I "assume" that the S model (latest generation Corolla) which has a lower body profile due to the front and side cladding would be superior to the regular model corolla. IS this an accurate statement, and have any owners driven both models in the wind?
Also, fishexpo101, what is the tire/wheel size that you went from and then went to that did not make a difference? I am surprised to read this since it is counter to others experience. ( I respect your experience with the corolla, ...just askin)
I've driven a 7th gen Corolla LE, 8th Gen Corolla S (still own), 9th gen Corolla CE, and 1st gen? Matrix XRS (own today) - the 9th gen Corolla/Matrix are more susceptible to wind than the other two. But had nothing to do with the body cladding. Like the99coutour mentioned - only visual addon, no aero benefit. So much for the touted "aero" addons built in the newer generation of Corolla/Matrix (under body shielding, trim around glass, etc.)
The Matrix I could see - with the minivan-like exterior - acts like a sail in the wind - but the 9th gen Corolla was a bit surprising at first, but completely understandable. Blown around a bit more - even though it is slightly heavier, a hair wider, and has a longer wheelbase than the model it replaced, there is also in increase in ground clearance (inch higher)and overall height (~ 3 inches) on the 9th gen body.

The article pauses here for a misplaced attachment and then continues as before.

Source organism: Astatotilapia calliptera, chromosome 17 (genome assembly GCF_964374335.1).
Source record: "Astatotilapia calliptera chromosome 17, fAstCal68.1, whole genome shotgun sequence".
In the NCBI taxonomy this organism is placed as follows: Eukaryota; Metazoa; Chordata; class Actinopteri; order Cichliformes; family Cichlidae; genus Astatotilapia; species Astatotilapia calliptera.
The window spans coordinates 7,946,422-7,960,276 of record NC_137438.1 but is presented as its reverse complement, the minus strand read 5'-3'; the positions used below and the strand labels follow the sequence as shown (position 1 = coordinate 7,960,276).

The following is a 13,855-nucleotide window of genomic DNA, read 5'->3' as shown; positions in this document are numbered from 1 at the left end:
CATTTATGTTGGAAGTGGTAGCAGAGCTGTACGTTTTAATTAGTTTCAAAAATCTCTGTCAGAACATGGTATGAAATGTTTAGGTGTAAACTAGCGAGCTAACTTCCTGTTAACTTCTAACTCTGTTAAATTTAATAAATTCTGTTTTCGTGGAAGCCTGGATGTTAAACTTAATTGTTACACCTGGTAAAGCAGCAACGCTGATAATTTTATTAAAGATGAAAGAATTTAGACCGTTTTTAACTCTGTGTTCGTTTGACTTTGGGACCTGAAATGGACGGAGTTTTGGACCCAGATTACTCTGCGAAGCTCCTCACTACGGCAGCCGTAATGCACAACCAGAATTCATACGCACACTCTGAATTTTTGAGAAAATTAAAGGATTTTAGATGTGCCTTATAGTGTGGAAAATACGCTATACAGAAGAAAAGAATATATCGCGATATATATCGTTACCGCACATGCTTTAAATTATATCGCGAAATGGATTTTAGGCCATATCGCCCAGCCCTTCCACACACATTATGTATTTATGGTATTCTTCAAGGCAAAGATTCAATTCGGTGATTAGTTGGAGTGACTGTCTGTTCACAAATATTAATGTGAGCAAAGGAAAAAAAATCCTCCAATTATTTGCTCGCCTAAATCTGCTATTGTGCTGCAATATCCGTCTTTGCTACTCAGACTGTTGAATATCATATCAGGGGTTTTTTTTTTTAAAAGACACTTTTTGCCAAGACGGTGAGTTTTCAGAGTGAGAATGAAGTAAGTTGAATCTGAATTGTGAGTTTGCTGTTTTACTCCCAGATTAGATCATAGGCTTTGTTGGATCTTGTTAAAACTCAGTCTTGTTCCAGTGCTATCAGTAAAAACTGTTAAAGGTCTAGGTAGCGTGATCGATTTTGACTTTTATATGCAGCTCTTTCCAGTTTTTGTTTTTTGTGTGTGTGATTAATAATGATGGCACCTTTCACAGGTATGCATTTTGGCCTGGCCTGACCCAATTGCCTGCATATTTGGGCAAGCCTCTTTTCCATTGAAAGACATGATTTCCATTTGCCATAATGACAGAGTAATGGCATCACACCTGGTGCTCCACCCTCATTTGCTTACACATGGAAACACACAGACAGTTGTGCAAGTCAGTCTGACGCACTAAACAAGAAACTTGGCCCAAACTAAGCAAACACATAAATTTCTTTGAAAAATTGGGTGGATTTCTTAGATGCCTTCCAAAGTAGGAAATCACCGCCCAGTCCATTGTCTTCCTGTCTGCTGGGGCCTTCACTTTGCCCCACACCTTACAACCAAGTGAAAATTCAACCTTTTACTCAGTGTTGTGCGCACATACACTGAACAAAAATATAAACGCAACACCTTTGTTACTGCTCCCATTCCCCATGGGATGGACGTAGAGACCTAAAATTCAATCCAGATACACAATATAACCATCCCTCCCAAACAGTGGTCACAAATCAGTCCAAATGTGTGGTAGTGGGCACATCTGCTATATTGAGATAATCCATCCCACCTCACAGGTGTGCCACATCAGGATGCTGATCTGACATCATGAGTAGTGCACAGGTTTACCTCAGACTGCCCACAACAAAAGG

As for the Corolla - I ran OEM Goodyears in the 185/65R14 sized tires - did pretty well, just no traction to speak of. Ran 205/45R16 Kuhmo and Yokohama (PLUS +2) - cornering improved immensily - but tracking on the highway with wind didn't seem to improve, surprisingly. Went to a 195/60R14 with Yokohama tires (PLUS +0) - tracking was marginally worse that the 16" wheels. Tried them both with the TRD springs - tracking was markedly improved - but with the bigger tires, it added the complication of tramlining over rougher surfaces (tendancy to follow ruts and imperfections on the road surface).
I do recommend that one should replace the OEM tires with better tires, at the very least. My case with my 8th gen may not have been the ideal example - since the changes were done over a period of several 10s of thousands of miles - normal suspension wear could have accounted for my experience. Note that I also said "- though on my 8th gen Corolla - didn't notice much difference" - I mentioned not MUCH difference, didn't say NO difference at all. For me - the lowering aspect gave more stability in a cross wind than an increase in tire width. As they say - your mileage may vary.